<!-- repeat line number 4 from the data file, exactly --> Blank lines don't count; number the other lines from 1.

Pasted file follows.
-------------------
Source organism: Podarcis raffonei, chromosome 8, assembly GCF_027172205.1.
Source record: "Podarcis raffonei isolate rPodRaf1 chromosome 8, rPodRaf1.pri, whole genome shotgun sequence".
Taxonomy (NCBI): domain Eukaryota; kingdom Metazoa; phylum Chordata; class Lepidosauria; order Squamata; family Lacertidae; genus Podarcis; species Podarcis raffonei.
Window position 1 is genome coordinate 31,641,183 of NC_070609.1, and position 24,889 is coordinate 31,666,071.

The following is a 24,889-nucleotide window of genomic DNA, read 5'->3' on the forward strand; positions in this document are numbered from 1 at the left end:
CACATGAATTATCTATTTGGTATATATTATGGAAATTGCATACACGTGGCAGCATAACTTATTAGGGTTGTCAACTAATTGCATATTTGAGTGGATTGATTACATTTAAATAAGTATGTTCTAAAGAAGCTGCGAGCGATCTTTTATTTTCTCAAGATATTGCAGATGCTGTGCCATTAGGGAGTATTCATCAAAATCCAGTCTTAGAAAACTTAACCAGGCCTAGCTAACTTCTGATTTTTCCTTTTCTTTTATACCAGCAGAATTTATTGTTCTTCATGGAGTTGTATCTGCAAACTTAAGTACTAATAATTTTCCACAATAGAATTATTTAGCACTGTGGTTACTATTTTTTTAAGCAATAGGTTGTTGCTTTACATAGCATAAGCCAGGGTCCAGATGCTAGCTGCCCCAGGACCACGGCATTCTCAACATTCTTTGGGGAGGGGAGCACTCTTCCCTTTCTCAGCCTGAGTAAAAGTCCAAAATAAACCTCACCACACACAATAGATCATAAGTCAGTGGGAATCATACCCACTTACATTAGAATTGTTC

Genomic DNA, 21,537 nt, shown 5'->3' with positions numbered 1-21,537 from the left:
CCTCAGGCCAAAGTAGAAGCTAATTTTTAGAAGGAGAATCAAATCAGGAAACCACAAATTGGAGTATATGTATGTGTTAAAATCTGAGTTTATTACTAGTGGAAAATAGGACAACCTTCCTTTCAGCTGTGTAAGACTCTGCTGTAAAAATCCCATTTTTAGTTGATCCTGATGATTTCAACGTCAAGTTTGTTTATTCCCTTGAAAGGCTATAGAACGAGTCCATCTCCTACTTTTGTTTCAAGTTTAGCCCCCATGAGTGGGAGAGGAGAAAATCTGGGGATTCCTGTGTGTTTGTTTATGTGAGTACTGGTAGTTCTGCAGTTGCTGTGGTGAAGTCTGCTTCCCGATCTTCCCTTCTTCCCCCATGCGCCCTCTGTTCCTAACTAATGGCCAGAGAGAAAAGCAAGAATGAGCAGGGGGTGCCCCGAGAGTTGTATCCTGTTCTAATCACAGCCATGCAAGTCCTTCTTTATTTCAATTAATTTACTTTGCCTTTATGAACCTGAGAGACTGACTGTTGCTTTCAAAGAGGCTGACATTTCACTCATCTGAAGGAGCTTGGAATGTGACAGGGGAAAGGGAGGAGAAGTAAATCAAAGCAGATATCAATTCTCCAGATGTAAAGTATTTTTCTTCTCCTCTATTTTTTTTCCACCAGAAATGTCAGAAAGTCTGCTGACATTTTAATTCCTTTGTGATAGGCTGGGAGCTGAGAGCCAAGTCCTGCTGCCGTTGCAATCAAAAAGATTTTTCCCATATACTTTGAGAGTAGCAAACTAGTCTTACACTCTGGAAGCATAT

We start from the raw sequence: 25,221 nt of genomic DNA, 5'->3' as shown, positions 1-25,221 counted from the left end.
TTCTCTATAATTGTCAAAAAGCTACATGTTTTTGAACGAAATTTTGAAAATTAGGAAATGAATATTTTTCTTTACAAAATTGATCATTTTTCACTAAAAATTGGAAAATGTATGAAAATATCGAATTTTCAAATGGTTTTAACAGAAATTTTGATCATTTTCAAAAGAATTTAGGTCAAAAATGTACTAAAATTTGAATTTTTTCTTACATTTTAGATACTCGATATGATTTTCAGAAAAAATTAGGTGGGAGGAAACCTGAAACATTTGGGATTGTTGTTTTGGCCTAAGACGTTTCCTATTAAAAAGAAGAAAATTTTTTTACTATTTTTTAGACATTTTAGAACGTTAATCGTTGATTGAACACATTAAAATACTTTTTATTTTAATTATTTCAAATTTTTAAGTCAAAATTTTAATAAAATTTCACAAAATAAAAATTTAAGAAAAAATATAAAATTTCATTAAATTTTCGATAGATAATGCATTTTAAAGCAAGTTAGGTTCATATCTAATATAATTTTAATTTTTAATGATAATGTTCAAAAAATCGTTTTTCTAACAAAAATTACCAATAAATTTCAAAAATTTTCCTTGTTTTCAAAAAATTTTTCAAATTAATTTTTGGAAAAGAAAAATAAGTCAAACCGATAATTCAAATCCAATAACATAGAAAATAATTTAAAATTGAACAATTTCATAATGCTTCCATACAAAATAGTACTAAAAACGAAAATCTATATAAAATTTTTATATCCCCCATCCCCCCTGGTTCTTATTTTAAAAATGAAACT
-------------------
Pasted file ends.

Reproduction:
Window position 1 is genome coordinate 31,641,183 of NC_070609.1, and position 24,889 is coordinate 31,666,071.